When can a vote of 25 percent be described as a “stunning victory” or even a “political earthquake”?
According to the European establishment, it’s when these votes go to a rabble of odd-ball extremists, ranging from overt racists and even disciples of Adolf Hitler to unreconstructed Stalinists and comically naïve anarchists.
However, the most alarming symptom of political breakdown revealed by the European parliament election is mainstream politician’s hysterical reaction to a perfectly predictable — and justifiable — upsurge of populist anger after the euro crisis.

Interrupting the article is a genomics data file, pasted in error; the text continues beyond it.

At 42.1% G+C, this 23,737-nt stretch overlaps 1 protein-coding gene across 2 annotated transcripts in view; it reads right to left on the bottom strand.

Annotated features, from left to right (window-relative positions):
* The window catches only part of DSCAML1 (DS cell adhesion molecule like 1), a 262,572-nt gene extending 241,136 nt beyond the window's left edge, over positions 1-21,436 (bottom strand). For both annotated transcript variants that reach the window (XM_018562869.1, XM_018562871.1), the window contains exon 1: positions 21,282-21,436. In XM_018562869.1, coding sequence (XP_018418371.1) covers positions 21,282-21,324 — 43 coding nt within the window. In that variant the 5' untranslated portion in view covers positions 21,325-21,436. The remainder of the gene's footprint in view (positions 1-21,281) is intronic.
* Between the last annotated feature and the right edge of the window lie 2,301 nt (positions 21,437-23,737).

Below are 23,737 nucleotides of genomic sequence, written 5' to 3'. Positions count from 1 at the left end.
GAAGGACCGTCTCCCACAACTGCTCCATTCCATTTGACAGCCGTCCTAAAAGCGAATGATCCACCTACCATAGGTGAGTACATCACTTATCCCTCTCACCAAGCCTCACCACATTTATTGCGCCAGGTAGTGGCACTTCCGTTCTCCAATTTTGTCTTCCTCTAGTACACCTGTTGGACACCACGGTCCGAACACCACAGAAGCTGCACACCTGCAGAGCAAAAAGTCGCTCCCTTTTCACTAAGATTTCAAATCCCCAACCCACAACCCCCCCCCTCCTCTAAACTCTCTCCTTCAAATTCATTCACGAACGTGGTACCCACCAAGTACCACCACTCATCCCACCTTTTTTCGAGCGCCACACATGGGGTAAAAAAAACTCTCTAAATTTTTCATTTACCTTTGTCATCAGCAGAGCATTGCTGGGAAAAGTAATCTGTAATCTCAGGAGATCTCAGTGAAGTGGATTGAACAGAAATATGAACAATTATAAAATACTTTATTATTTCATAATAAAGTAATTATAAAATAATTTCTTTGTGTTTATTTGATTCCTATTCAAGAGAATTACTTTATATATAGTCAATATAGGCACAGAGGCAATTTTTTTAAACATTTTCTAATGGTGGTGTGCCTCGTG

After all, people have suffered five years of unnecessary hardship as a result of misguided economic policies. Why then should anyone be surprised that tens of millions of voters decided “to give their governments a kicking” as British Prime Minister David Cameron put it? Especially when the European elections provided an ideal opportunity for people to vent their anger with national governments, with no risk of letting the populists get anywhere near true power.
While the media were banging on about the shock and devastation of Sunday’s supposed political earthquake, this benign, and perfectly plausible, interpretation was quietly adopted by financial markets and the European business community.